Kamuhanga v Ovambanderu Traditional Authority (HC-MD-CIV-APP-AMC 24 of 2019) [2020] NAHCMD 541 (8 December 2020)




Case Title:


Case No:


Division of Court:


Heard before:


Date reserved:

23 JUNE 2020

Delivered on:

08 DECEMBER 2020

Neutral citation: Kamuhanga v Ovambanderu Traditional Authority (HC-MD-CIV-APP-AMC-2019/00024) [2020] NAHCMD 541 (8 December 2020)


  1. The application for condonation, delivered on 16 March 2020, is hereby struck from the roll with costs.

  2. The appeal, noted on 4 December 2019, has lapsed and is struck from the roll with costs.

  3. All costs orders made are to include the costs of one instructed- and one instructing counsel.

Following below are the reasons for the above order:

[1] Once again – and before the merits of this appeal are to be considered – the requirements, or rather, in this instance, the alleged failure to substantially comply with the requirements imposed by Rule 32(9) and (10) of the Rules of Court - are to be determined in limine.

[2] The point arises as a result of a condonation application delivered on 16 March 2020 in which the appellant seeks condonation for his ‘non-compliance with rule 116 read with 102 of the Rules of Court’ and thus more particularly with his failures in regard to the filing of the complete record.1

[3] The appellant requires the sought condonation to sustain his noted appeal, which has lapsed2 - as a civil appeal from a magistrates court must be prosecuted within 60 days of the noting of the appeal – and - unless so prosecuted - is considered as having lapsed.3

[4] In this regard the related question that has been raised is that the appellant has, in any event utilised the wrong procedure and has applied for the wrong relief4, as a lapsed appeal cannot be salvaged through a condonation application, but rather requires an application for its re-instatement.

[5] That the latter proposition has merit is clear from the general- and daily practice followed in this regard5 and in view of the appellant’s failure to seek the requisite reinstatement, which failure becomes even more inexplicable as the appellant is a senior legal practitioner of this Court.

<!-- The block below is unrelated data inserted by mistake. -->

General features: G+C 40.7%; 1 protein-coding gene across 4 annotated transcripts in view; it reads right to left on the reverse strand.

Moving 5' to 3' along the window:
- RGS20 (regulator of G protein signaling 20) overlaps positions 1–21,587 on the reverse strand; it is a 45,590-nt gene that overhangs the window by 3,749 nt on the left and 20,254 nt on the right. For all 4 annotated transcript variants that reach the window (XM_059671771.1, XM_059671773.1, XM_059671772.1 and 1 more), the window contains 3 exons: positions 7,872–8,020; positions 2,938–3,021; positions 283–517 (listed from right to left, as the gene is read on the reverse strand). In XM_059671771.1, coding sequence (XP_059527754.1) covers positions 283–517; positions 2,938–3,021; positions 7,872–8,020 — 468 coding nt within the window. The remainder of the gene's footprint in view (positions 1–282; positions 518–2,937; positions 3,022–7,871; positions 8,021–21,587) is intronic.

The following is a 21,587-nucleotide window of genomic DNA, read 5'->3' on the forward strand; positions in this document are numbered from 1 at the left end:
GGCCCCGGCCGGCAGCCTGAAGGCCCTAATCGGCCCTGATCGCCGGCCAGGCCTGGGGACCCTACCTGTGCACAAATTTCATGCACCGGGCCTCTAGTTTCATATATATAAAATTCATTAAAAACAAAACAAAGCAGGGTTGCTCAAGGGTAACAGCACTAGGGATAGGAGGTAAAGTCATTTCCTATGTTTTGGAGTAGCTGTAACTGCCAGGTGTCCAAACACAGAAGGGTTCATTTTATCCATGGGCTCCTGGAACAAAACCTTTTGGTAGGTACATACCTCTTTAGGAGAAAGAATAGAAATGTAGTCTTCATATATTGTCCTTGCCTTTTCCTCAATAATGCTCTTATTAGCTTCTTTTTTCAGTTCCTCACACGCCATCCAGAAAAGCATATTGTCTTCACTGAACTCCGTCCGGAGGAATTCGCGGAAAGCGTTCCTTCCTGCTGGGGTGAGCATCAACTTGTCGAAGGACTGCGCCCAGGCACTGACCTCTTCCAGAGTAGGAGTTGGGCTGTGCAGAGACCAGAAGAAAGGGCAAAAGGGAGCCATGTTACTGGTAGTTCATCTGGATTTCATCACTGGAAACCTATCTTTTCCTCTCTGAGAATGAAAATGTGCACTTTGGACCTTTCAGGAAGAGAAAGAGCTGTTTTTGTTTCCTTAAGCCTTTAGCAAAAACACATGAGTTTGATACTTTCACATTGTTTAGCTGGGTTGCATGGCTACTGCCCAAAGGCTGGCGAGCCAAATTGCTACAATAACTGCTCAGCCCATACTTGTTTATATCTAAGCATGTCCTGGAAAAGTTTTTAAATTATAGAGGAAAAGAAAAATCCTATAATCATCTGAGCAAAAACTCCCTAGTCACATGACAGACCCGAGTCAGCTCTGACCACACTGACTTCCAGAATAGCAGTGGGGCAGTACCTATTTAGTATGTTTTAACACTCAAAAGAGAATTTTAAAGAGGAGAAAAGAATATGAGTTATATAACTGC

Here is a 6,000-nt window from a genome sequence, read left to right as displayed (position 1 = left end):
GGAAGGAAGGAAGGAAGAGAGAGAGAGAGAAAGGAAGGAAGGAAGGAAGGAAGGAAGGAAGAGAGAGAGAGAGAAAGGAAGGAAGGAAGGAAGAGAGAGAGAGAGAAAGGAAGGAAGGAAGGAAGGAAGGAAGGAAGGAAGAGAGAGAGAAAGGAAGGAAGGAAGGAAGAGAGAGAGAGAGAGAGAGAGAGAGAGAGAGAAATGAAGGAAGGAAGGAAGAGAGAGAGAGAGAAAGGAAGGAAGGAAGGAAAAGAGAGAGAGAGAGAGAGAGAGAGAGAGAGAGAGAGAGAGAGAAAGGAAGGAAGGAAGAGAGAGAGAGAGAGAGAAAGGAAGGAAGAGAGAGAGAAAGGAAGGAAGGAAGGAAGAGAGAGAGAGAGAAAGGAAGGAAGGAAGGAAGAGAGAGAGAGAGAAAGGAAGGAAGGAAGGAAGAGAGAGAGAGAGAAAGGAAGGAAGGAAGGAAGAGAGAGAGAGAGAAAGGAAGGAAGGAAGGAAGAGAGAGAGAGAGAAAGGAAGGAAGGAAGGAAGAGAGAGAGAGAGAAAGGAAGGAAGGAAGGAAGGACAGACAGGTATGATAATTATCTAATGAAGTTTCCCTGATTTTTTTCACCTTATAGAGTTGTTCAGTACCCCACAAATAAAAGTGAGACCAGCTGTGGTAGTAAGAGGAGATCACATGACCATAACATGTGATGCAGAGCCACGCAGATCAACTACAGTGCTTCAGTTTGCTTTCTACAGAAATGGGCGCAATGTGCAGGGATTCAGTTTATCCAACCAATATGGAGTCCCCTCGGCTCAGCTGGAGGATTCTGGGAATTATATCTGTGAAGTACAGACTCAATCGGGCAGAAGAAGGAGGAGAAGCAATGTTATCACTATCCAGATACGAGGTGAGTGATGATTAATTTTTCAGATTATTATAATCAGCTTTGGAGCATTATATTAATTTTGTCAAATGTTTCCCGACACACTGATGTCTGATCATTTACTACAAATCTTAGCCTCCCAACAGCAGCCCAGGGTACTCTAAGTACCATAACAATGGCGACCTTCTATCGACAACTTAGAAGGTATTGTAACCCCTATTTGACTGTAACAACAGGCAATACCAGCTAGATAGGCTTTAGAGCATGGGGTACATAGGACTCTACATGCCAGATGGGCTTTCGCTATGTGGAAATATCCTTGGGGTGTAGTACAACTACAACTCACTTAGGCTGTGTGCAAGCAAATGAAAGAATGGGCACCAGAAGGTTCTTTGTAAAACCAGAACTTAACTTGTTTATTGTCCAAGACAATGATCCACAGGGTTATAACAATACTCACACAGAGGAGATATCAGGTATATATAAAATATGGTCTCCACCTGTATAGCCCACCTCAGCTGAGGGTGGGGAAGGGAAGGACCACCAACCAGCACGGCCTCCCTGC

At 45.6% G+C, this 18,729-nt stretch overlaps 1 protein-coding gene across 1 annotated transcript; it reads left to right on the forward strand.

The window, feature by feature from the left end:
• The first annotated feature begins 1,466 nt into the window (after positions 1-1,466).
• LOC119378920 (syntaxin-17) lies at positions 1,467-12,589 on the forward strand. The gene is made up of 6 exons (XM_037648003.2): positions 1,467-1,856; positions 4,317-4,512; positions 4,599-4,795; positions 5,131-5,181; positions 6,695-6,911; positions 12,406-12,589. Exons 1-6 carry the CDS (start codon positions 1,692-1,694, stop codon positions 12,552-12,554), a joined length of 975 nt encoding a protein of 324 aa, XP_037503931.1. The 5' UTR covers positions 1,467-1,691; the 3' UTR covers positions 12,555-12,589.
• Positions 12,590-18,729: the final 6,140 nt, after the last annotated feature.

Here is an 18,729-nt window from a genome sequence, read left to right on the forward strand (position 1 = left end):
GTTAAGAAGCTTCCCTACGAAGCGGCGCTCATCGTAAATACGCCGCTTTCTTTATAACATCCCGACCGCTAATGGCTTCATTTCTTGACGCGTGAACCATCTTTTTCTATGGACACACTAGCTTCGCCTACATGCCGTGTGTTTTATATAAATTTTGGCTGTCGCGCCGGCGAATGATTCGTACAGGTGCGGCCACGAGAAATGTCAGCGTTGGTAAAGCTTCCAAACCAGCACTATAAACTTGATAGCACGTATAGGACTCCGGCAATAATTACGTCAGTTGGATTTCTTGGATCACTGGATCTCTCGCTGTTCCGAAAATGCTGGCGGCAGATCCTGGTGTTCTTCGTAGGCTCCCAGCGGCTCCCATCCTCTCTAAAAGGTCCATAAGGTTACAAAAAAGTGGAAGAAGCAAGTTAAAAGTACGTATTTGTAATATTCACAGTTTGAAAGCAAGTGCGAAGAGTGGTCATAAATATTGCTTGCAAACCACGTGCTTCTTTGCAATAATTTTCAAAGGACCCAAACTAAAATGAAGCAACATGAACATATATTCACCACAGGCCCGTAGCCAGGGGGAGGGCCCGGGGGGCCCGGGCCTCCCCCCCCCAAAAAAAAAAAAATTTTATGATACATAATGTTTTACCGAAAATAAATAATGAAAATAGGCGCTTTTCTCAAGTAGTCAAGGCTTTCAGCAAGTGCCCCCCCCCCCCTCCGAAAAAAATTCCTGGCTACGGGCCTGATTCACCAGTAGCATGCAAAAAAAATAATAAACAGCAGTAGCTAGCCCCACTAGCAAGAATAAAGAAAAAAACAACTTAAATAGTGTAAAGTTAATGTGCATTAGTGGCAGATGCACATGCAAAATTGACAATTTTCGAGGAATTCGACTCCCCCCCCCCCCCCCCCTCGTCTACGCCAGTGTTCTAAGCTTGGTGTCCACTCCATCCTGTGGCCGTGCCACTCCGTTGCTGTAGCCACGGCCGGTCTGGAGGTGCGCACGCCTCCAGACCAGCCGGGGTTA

[6] What compounds this failure is the cavalier manner in which the appellant has attempted to comply with the requirements imposed on him by Rules 32(9) and (10) of the Rules of Court, once he realised that the said condonation application was required.

[7] Mr Chibwana, who acts for the respondent in this matter argued this point as follows :

The law in relation to rule 32 (9) and (10) of the rules of this court is trite. The leading cases are Mukata vs Appolus6 and Bank Windhoek vs Benlin7 these two cases set out the approach to be adopted in terms of rule 32 whenever an interlocutory application is sought to be instituted.

In Mukata supra the court found that compliance with rule 32 was peremptory. The court then provided guidance to a respondent who sought to raise non-compliance with rule 32. The court stated as follows:

“[7] one last word; in keeping with judicial case management process in which parties and counsel are expected to cooperate among themselves and with the court in order to attain expeditious and just disposal of cases by the court, the defendant’s legal practitioner should have at an appropriate judicial case management conference requested the court not to sit down on the interlocutory application for hearing because 32 (9) and (10) have not been complied with. Counsel should not wait until during the hearing to argue that rule 32 (9) has not been complied with, particularly where such interlocutory application is contemplated in the parties’ case plan. For this reason, even though the defendant has been successful, he should be denied his costs.